Subaru introduced the sixth generation of the Outback just five years after launching the fifth generation of this moniker. Its front fascia featured swept-back headlights with integrated C-shaped daytime running lights. Depending on the trim level and options, it sported a chromed or black grille with horizontal slats as part of the upper bumper area. The lower side of the bumper was left black to create a rugged look for the car. Last but not least, the automaker installed LED fog lamps that flanked the lower air intake.

From its profile, the wagon-like look of the Outback was enhanced by the black wheel well-claddings and side skirts of the same color. The car had an almost identical wheelbase to its predecessor, so it offered similarly-sized doors. Thanks to its jacked-up suspension, the crossover boasted an 8.7-inch (22 cm) ground clearance and could handle more than just small potholes on the road. The chromed trim that surrounded the window area made the car look more upscale, while the raked forward tailgate adorned by a roof spoiler made it look sporty. Finally, all versions came fitted with roof rails for additional storage area.

Inside, the sixth generation of the Outback greeted its customers with high-bolstered front seats and an up to 11.6-inch center touchscreen for the infotainment system. Fronting the driver was an instrument cluster that featured two large dials for the speedometer and tachometer, flanking a TFT display for additional information from the car’s onboard computer. In the back, the 60/40 split-folding bench seat could accommodate three adults, and the adjustable tilt for the backrest was also an appreciated feature. The 32.5 cu-ft (920 liters) trunk space could expand to 75.7 cu-ft (2,144 liters) with the rear seats completely folded. For customers’ peace of mind, Subaru installed the EyeSight Driver Assist technology that included lane-keeping assist with automatic steering adjustments, emergency braking, and automatic cruise control.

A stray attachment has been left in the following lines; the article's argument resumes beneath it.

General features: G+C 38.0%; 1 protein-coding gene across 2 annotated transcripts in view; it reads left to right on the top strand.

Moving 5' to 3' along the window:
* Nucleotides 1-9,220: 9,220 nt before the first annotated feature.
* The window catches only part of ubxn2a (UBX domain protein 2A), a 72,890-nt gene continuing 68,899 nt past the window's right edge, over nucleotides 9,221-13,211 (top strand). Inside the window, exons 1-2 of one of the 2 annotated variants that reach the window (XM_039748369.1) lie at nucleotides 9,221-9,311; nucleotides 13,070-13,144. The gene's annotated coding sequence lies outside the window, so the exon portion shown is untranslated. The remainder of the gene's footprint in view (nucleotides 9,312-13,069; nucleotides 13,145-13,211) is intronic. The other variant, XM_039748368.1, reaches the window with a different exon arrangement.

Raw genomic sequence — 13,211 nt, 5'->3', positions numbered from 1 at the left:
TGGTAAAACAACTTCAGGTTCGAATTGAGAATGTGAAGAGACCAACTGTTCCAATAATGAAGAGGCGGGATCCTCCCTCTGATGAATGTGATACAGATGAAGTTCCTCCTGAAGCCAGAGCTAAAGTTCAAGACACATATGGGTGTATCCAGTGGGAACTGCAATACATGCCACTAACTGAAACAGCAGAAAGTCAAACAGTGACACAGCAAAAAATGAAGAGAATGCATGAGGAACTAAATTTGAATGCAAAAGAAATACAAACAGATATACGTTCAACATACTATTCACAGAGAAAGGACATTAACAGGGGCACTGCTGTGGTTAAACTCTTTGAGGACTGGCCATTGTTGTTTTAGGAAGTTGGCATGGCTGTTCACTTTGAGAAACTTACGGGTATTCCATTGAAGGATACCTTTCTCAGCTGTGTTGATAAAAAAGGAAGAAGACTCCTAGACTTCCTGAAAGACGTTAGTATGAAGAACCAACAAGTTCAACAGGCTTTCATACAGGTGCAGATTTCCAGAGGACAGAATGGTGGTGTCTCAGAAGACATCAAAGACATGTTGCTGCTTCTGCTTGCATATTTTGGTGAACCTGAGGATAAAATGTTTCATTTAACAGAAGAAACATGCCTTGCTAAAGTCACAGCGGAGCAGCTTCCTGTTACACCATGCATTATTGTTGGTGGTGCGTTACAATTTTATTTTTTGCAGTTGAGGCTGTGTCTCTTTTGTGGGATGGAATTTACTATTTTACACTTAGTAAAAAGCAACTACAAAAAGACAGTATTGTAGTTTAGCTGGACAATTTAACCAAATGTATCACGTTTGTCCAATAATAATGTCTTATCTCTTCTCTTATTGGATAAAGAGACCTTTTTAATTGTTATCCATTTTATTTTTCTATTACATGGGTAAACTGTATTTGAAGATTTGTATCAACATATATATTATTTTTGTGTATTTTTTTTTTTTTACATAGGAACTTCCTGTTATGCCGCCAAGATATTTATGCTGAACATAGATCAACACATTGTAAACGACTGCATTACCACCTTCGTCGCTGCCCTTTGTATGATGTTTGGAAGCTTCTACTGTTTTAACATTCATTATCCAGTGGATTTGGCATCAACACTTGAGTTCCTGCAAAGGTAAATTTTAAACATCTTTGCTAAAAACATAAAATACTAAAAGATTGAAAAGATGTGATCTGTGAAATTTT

Under the hood of the Outback’s sixth generation, Subaru installed a 2.5-liter flat-four engine with or without turbocharging. Both versions were paired with a CVT transmission, known as the Lineartronic, that ensured smooth driving.